Sen. Bernie Sanders (I-Vt.) traditionally has operated by his own set of rules, seeking to promote his democratic socialist agenda often at the expense of the Democratic Party, under whose banner he was never elected to the Senate. He stayed in the 2016 race long after Hillary Clinton was the obvious winner and, if you listen to Clinton supporters, was less than all-in during the general election.

Over the past couple of weeks, despite Democratic voters’ pleas that the candidates not bloody each other, Sanders has gone negative, a striking departure from his past approach and from the approach of other candidates in the final stretch before the Iowa caucuses. He has taken to bashing former vice president Joe Biden about trade and the Iraq War and claiming (without evidence) that Biden is less electable than the 78-year-old socialist.

On Sunday, he got caught maligning Sen. Elizabeth Warren (D-Mass.), who has steadfastly refused to attack him, at least so far. The New York Times reports:

Ms. Warren said on Sunday she was “disappointed” that Mr. Sanders’s campaign had been using a script for volunteers that suggested she was appealing mainly to highly educated voters and would not be able to expand the Democratic Party coalition.
“I was disappointed to hear that Bernie is sending his volunteers out to trash me,” Ms. Warren said. “I hope Bernie reconsiders and turns his campaign in a different direction.”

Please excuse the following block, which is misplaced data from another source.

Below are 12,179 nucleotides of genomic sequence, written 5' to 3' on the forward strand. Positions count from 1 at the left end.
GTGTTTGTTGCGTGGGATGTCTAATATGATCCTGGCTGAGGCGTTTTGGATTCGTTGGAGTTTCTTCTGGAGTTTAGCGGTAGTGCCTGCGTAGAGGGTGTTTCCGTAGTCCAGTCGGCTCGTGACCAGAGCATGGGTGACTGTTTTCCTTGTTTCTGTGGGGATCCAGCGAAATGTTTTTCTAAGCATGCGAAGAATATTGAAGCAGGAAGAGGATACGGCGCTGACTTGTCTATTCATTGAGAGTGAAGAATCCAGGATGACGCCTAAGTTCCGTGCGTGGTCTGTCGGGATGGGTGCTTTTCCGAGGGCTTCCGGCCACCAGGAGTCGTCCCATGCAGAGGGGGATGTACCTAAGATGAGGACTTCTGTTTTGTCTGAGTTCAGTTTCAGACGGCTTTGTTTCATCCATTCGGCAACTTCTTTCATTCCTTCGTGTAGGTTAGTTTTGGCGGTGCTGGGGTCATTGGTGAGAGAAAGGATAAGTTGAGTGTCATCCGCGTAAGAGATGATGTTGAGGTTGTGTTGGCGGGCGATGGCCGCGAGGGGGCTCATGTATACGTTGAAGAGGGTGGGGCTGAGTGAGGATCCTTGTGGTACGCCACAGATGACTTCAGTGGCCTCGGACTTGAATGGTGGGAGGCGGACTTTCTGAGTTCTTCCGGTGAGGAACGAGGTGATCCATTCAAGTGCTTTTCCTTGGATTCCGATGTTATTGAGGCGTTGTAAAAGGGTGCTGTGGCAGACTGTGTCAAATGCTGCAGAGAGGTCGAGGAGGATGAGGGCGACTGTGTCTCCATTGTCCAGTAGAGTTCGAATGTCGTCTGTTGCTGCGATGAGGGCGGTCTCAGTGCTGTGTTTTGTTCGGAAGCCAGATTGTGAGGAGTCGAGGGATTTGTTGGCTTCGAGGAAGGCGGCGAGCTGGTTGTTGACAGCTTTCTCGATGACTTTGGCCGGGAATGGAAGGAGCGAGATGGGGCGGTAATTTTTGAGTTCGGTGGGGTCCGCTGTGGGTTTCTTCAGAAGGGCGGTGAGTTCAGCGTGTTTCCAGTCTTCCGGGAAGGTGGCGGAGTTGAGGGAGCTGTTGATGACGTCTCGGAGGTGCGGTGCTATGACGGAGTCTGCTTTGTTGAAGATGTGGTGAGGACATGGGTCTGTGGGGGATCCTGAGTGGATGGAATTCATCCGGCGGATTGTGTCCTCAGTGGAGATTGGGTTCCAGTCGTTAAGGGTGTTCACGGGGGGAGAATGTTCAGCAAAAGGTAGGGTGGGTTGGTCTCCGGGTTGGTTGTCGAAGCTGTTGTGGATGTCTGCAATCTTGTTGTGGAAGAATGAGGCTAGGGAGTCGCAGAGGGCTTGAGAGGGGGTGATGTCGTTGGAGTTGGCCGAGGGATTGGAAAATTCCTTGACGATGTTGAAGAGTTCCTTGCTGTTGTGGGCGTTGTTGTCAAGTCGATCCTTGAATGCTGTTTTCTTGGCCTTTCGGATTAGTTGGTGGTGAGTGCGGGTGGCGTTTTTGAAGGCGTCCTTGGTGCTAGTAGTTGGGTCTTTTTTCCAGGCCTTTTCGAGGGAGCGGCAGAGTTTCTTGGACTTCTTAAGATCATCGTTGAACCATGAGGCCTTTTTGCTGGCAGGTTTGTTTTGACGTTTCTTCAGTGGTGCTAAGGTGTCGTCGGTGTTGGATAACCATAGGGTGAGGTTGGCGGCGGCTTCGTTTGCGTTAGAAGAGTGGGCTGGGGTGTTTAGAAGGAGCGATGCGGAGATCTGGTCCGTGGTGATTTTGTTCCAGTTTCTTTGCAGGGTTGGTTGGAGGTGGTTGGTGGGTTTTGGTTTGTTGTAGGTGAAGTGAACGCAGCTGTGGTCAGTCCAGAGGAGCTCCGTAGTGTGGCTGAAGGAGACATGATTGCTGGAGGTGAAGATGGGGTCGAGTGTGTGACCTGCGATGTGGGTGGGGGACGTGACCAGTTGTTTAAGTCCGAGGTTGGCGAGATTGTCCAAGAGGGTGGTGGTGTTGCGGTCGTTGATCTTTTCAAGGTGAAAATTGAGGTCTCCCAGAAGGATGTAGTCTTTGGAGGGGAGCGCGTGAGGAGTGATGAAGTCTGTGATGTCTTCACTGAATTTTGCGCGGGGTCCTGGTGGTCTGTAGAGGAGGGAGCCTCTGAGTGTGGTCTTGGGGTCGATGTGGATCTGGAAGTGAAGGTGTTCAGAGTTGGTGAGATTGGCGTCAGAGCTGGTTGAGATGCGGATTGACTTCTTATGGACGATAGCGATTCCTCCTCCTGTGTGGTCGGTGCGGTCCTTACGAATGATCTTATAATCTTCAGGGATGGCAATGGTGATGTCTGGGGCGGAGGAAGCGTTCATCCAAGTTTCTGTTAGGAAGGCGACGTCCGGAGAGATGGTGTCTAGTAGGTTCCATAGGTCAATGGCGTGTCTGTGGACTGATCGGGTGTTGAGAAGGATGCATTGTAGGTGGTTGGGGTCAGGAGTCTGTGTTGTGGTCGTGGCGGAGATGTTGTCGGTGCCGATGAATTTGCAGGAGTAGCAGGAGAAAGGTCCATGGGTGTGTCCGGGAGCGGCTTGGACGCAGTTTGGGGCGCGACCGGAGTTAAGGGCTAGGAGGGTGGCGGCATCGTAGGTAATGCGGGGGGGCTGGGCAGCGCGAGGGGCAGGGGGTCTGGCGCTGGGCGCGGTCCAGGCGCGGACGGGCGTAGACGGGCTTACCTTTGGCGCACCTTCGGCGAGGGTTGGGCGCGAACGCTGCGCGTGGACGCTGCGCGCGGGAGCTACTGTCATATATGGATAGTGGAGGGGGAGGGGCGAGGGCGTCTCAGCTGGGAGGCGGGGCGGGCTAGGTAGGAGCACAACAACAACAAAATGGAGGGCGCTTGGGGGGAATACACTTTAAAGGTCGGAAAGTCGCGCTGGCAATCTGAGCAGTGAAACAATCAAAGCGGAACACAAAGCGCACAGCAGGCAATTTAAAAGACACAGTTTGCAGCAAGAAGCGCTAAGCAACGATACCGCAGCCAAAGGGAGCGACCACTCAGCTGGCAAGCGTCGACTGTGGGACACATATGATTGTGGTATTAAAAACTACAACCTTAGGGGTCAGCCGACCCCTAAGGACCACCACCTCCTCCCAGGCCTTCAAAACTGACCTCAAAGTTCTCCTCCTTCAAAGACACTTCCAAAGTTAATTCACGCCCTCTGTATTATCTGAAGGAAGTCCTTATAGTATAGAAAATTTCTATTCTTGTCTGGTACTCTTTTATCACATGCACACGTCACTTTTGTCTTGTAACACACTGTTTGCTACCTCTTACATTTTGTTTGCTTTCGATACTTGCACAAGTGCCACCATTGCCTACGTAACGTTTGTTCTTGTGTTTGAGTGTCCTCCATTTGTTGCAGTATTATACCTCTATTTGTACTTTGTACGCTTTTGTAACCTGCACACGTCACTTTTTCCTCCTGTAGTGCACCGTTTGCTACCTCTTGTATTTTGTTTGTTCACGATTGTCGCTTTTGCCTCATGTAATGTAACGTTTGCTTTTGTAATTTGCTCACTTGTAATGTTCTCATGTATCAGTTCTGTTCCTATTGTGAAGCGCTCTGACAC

Smartly sticking to the party unity theme, Warren argued in a not-very-subtle reminder of Sanders’s behavior in 2016, “We all saw the impact of the factionalism in 2016, and we can’t have a repeat of that. Democrats need to unite our party and that means pulling in all parts of the Democratic coalition."

Sanders denied responsibility for the script (is he not aware of what’s going on in his own campaign?), but that will not calm irate Warren supporters. (The Times quotes a Warren supporter in Iowa: "'Doesn’t surprise me about Bernie,' she said. ‘He went straight to the gutter with Hillary. More of the same.’”)

Part of Sanders’s script claims that unlike Sanders, Warren does not bring new people into the party. So far there is zero evidence to back this up. Moreover, one has to consider the moderate independents and winnable Republicans whom Sanders will lose in the general election — voters whom Biden or former mayor Pete Buttigieg or Sen. Amy Klobuchar (D-Minn.) could win over. In addition, the recent Post-Ipsos national poll shows that Sanders gets a smaller share (20 percent) of key African American voters than does Biden (48 percent). “Electability,” of course, will depend in large part on whether the Democratic nominee gets a big share of the African American vote. According to that survey, Biden would win 82 percent of African Americans in a general election, while Sanders would get only 74 percent.

Others in the Democratic Party, including former Bill Clinton spokesman Joe Lockhart, were not pleased with Sanders’s new attack-dog mentality: